Once you have reached up to two-three inches of your desired final length, stop doing the lace repeats and work three rows of knit stitches, knitting over the purled decrease-triangles (they were only purled to keep them visually separate from the lace). On your fouth row, do a picot row: *knit1, yarnover, knit2tog*; then do another six rows of knit stitches, followed by another picot row; followed by another two rows of knit stitches. Now cast off.
Turn the work wrong-side out, and fold up the hem along the lowest row of picot holes. Slip-stitch the hem into place with the last of your wool. Weave in any dangly ends you can see using the TechKnitting tips to help you (they are AMAZINGly good).
Try on your dress right-side-out before blocking, to see which directions it needs to stretch and be moulded. Bear in mind that the lace will expand downwards a good way when blocked, outwards too.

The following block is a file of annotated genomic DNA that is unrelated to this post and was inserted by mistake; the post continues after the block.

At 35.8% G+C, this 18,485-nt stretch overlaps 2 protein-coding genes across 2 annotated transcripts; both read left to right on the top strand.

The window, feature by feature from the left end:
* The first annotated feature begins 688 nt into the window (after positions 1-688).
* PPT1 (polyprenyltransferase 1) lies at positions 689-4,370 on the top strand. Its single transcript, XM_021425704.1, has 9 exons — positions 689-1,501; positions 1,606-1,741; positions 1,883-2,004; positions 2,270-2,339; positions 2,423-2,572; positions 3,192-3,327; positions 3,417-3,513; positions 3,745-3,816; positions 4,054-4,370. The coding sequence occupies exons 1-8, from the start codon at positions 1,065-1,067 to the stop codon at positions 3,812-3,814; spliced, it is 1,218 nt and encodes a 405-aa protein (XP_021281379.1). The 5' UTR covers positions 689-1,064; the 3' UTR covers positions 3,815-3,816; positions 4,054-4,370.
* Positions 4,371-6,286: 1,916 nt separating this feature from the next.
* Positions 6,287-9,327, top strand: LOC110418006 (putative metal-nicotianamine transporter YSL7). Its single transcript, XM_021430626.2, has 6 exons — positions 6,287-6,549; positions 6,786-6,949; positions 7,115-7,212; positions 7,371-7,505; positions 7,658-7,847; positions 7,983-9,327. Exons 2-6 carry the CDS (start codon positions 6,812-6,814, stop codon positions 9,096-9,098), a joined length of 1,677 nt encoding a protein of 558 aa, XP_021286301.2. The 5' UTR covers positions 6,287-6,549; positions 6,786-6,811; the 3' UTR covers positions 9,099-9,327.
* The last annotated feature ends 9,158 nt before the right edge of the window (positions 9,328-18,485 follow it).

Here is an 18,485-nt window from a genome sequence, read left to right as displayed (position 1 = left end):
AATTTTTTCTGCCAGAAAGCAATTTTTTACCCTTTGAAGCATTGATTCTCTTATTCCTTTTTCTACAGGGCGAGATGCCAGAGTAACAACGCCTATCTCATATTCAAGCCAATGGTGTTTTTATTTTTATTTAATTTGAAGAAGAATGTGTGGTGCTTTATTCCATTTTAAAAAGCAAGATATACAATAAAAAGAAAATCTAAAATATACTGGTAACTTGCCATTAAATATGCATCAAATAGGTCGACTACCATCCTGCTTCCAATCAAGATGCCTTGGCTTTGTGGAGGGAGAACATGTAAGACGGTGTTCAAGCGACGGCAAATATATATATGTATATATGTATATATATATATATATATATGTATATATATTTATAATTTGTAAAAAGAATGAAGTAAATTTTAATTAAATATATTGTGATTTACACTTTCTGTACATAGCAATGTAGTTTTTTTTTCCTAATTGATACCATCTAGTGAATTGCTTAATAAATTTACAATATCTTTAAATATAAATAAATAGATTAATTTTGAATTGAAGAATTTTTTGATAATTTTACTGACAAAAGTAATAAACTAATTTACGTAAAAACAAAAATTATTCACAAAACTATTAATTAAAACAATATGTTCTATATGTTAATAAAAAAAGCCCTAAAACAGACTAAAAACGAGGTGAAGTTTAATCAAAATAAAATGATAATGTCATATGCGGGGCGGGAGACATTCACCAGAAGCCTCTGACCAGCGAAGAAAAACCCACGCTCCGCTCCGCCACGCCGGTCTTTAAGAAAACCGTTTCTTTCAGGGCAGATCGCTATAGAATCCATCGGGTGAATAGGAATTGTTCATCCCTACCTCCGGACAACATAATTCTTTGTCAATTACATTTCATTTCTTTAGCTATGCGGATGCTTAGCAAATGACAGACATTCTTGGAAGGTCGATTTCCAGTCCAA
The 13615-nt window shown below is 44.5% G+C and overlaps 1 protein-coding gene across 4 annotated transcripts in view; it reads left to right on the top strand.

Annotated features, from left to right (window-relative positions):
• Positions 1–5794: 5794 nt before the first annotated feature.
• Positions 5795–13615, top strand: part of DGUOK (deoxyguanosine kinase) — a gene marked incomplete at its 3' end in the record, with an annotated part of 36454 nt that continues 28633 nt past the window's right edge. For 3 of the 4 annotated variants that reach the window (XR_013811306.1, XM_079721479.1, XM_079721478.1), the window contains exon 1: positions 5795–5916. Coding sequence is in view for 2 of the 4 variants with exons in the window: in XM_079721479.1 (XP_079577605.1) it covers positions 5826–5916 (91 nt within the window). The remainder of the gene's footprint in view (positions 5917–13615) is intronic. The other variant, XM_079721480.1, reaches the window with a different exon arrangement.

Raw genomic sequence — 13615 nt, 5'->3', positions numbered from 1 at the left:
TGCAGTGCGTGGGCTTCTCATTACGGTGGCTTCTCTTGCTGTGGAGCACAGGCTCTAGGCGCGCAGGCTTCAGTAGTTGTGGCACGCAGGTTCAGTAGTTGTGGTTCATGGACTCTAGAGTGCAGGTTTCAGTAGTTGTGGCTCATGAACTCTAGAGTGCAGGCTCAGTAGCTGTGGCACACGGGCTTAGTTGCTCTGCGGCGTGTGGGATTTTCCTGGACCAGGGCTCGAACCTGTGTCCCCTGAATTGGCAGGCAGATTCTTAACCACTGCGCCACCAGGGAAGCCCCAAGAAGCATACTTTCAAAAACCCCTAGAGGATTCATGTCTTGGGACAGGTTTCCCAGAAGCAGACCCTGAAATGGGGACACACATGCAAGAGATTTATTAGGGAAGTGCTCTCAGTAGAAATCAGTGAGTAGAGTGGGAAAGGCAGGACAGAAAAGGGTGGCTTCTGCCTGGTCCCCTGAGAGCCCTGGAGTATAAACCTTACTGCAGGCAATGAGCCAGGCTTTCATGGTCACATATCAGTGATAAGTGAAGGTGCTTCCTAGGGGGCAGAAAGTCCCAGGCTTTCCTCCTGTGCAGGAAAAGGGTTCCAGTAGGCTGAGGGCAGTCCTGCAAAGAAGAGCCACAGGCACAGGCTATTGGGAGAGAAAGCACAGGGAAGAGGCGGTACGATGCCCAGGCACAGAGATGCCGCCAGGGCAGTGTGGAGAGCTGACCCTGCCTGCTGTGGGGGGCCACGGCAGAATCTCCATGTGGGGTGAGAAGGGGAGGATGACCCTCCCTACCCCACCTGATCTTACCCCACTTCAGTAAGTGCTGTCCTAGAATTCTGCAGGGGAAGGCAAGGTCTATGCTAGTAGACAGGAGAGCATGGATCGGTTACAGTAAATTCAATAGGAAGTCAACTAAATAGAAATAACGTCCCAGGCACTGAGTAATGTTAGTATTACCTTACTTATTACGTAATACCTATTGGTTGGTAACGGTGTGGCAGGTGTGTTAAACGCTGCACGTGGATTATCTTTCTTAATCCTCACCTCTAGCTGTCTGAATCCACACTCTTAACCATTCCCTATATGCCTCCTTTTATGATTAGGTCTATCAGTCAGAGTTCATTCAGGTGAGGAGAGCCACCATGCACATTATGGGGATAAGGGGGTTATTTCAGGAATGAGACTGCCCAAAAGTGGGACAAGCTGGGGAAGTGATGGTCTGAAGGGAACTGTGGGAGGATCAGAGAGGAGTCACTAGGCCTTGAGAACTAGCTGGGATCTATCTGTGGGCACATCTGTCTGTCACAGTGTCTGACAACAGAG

|N.B. the increase/decrease diamond has flattened out|
VVRouleaux, a boutique which specialises in designer trimmings, ribbon and frills. Strikingly-coloured ribbons can be a surprisingly cheap or expensive way to tart up a craft creation, depending on how difficult it is to make the ribbons in the first place. As my dress is an ivory white, I had to choose carefully to get the right level of subtle 'accent' colour. The light in my workroom is awful but the ribbon is grey/lavender.
When your dress is dry, attach a safety-pin to one end of your ribbon, and using the blunt 'head' end weave approx. 1 metre of ribbon through all of the picot holes at the top edge and under the bust. Start at the centre, work your way round and cut leaving plenty of length for loosening the tension and for a bow. Trim the ends with the traditional triangle to discourage fraying, or carefully roll the ends back on themselves and secure with a few tiny stitches.